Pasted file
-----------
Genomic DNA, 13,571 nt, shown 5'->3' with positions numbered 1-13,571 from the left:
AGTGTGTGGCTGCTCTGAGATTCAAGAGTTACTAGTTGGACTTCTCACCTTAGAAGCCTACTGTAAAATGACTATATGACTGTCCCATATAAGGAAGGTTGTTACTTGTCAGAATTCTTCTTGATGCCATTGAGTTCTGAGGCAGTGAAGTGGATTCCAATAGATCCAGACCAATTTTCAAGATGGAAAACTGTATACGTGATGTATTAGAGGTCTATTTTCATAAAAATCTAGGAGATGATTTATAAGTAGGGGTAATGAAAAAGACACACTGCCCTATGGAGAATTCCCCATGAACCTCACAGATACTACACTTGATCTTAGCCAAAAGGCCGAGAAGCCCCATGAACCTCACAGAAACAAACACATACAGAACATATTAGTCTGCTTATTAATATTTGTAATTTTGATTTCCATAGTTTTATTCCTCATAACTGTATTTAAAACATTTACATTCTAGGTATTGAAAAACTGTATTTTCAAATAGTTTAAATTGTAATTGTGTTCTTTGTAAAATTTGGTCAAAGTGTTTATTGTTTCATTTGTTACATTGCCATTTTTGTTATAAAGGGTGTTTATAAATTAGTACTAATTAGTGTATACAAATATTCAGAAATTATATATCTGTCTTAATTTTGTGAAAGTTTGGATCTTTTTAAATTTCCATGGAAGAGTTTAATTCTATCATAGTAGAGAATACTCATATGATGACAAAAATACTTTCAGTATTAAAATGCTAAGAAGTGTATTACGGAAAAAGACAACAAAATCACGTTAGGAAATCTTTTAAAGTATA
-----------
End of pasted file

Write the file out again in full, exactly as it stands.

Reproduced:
Genomic DNA, 13,571 nt, shown 5'->3' with positions numbered 1-13,571 from the left:
AGTGTGTGGCTGCTCTGAGATTCAAGAGTTACTAGTTGGACTTCTCACCTTAGAAGCCTACTGTAAAATGACTATATGACTGTCCCATATAAGGAAGGTTGTTACTTGTCAGAATTCTTCTTGATGCCATTGAGTTCTGAGGCAGTGAAGTGGATTCCAATAGATCCAGACCAATTTTCAAGATGGAAAACTGTATACGTGATGTATTAGAGGTCTATTTTCATAAAAATCTAGGAGATGATTTATAAGTAGGGGTAATGAAAAAGACACACTGCCCTATGGAGAATTCCCCATGAACCTCACAGATACTACACTTGATCTTAGCCAAAAGGCCGAGAAGCCCCATGAACCTCACAGAAACAAACACATACAGAACATATTAGTCTGCTTATTAATATTTGTAATTTTGATTTCCATAGTTTTATTCCTCATAACTGTATTTAAAACATTTACATTCTAGGTATTGAAAAACTGTATTTTCAAATAGTTTAAATTGTAATTGTGTTCTTTGTAAAATTTGGTCAAAGTGTTTATTGTTTCATTTGTTACATTGCCATTTTTGTTATAAAGGGTGTTTATAAATTAGTACTAATTAGTGTATACAAATATTCAGAAATTATATATCTGTCTTAATTTTGTGAAAGTTTGGATCTTTTTAAATTTCCATGGAAGAGTTTAATTCTATCATAGTAGAGAATACTCATATGATGACAAAAATACTTTCAGTATTAAAATGCTAAGAAGTGTATTACGGAAAAAGACAACAAAATCACGTTAGGAAATCTTTTAAAGTATA